What for me is missing in the above cited replies is the meaning of both “innovators” and Adopters; i..e., what are you and the readers wanting to be innovated, and what as adopters are to be adopted? For me, it’s not enough to say lets be innovators, since not all innovations are right, true, helpful, etc. Indeed some such proposals can be harmful not only to the church, but also to others who may be receiving ideas and/or demands that are not in keeping with the Jesus way of life as understood by the Wesleyan model of gratitude for freely received grace springs us into inclusion against exclusion of would-be followers, and builds the ways for following, , not walls walling out others.

    Another comment has to do with pastors. Throughout my 42 years as a local church pastor, I saw my role as the “theologian in residence, working with the laity to fulfilling our mission at home and beyond; I was not appointed to be the dictator, or sole “minister, so that the laity saw that we were all in ministry and mission as one body of Christ. Having had to serve too many of those churches being wounded (in a manner of speaking), that procedure did much to bring wholeness and effectiveness within and without the churches. Are today’s appointed pastors doing so similary?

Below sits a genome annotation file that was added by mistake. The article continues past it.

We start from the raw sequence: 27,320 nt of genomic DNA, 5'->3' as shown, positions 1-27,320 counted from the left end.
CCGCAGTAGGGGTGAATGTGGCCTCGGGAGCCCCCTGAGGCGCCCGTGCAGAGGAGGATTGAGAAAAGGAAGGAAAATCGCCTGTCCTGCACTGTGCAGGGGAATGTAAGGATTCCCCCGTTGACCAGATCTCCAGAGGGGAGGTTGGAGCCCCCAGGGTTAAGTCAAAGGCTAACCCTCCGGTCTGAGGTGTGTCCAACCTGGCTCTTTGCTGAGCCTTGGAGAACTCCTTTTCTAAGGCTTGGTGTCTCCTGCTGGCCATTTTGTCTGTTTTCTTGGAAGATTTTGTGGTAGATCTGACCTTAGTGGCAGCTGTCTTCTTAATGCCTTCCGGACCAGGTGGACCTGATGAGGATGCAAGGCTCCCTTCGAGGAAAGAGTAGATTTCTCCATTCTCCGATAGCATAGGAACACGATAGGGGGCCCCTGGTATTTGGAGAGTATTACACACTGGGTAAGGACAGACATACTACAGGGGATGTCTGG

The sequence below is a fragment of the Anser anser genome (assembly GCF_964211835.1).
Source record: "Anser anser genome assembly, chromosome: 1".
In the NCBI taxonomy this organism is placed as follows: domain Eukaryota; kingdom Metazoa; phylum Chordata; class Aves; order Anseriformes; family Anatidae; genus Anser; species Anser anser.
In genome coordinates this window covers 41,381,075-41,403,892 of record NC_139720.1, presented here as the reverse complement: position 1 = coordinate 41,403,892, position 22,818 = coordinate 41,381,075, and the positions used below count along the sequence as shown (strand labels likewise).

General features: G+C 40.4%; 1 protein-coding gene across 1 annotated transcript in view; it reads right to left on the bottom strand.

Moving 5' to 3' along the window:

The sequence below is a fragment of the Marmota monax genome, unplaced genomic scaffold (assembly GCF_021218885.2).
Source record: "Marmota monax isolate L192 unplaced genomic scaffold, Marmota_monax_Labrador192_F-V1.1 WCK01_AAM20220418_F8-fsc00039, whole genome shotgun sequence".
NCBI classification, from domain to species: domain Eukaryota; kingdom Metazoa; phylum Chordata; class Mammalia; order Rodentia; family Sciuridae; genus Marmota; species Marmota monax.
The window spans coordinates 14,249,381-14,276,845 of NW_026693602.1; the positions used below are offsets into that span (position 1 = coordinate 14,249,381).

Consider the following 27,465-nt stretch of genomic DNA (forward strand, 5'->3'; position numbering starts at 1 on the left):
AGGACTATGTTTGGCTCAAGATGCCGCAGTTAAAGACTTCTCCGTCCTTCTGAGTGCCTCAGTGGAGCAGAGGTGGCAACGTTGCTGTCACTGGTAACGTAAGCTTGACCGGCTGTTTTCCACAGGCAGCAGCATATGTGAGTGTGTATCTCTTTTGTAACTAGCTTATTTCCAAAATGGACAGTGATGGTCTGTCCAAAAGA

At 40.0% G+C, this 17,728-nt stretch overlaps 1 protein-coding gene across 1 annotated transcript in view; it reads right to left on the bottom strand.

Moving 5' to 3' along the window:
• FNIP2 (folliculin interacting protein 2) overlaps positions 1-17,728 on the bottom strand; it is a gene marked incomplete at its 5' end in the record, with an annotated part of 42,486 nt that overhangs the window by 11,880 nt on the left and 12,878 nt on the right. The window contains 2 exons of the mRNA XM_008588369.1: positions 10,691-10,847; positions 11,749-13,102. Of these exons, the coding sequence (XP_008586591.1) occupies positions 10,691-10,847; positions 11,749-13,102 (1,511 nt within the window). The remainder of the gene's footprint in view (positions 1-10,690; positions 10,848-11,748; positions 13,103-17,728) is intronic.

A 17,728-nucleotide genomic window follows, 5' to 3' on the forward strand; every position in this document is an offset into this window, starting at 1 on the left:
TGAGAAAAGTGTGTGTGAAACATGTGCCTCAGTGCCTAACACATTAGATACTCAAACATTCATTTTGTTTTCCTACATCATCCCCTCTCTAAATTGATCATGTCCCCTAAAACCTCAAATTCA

• THanks for reading the article Bob and for the questions.

      I don’t define most of the things you ask about and I suppose that I didn’t do so for a reason. I believe the question of the validity of a particular innovation really is important, as you suggest, but it was beyond the scope of what I was looking to cover. I could say that there are certainly possible innovations, ones that could be successful by some standard, that are also unfaithful. This is more of a spiritual discernment issue rather than a strategic one but it is very important all the same. Thanks for pointing it out.